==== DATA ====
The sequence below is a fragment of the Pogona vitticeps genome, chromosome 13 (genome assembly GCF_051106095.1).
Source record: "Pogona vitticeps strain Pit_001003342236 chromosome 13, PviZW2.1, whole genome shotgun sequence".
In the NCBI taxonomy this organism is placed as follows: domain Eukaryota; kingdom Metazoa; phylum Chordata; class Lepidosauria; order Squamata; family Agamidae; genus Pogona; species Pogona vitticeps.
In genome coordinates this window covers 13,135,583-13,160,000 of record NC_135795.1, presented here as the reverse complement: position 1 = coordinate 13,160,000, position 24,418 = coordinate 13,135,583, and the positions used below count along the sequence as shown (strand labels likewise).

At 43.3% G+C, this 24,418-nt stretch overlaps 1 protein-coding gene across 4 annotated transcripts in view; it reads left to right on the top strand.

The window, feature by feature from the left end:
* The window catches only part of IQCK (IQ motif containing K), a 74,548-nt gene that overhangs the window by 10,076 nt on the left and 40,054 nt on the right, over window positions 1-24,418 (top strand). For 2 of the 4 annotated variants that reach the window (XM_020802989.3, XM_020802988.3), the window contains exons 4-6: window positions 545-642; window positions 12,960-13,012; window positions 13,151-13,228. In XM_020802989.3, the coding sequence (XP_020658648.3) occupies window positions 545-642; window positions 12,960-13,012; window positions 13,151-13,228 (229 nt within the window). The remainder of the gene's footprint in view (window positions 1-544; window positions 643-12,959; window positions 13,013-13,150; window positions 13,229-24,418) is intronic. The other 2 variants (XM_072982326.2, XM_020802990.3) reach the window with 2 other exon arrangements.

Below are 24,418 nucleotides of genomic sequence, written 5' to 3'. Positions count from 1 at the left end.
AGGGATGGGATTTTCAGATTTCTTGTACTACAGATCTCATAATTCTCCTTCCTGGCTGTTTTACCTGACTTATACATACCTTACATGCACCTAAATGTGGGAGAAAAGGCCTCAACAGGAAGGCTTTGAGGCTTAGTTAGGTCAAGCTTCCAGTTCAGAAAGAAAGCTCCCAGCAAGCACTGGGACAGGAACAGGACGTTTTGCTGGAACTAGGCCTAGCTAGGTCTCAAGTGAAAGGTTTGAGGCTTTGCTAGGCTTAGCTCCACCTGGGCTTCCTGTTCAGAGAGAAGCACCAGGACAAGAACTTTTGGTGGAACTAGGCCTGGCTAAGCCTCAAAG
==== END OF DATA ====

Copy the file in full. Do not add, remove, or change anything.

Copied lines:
The sequence below is a fragment of the Pogona vitticeps genome, chromosome 13 (genome assembly GCF_051106095.1).
Source record: "Pogona vitticeps strain Pit_001003342236 chromosome 13, PviZW2.1, whole genome shotgun sequence".
In the NCBI taxonomy this organism is placed as follows: domain Eukaryota; kingdom Metazoa; phylum Chordata; class Lepidosauria; order Squamata; family Agamidae; genus Pogona; species Pogona vitticeps.
In genome coordinates this window covers 13,135,583-13,160,000 of record NC_135795.1, presented here as the reverse complement: position 1 = coordinate 13,160,000, position 24,418 = coordinate 13,135,583, and the positions used below count along the sequence as shown (strand labels likewise).

At 43.3% G+C, this 24,418-nt stretch overlaps 1 protein-coding gene across 4 annotated transcripts in view; it reads left to right on the top strand.

The window, feature by feature from the left end:
* The window catches only part of IQCK (IQ motif containing K), a 74,548-nt gene that overhangs the window by 10,076 nt on the left and 40,054 nt on the right, over window positions 1-24,418 (top strand). For 2 of the 4 annotated variants that reach the window (XM_020802989.3, XM_020802988.3), the window contains exons 4-6: window positions 545-642; window positions 12,960-13,012; window positions 13,151-13,228. In XM_020802989.3, the coding sequence (XP_020658648.3) occupies window positions 545-642; window positions 12,960-13,012; window positions 13,151-13,228 (229 nt within the window). The remainder of the gene's footprint in view (window positions 1-544; window positions 643-12,959; window positions 13,013-13,150; window positions 13,229-24,418) is intronic. The other 2 variants (XM_072982326.2, XM_020802990.3) reach the window with 2 other exon arrangements.

Below are 24,418 nucleotides of genomic sequence, written 5' to 3'. Positions count from 1 at the left end.
AGGGATGGGATTTTCAGATTTCTTGTACTACAGATCTCATAATTCTCCTTCCTGGCTGTTTTACCTGACTTATACATACCTTACATGCACCTAAATGTGGGAGAAAAGGCCTCAACAGGAAGGCTTTGAGGCTTAGTTAGGTCAAGCTTCCAGTTCAGAAAGAAAGCTCCCAGCAAGCACTGGGACAGGAACAGGACGTTTTGCTGGAACTAGGCCTAGCTAGGTCTCAAGTGAAAGGTTTGAGGCTTTGCTAGGCTTAGCTCCACCTGGGCTTCCTGTTCAGAGAGAAGCACCAGGACAAGAACTTTTGGTGGAACTAGGCCTGGCTAAGCCTCAAAG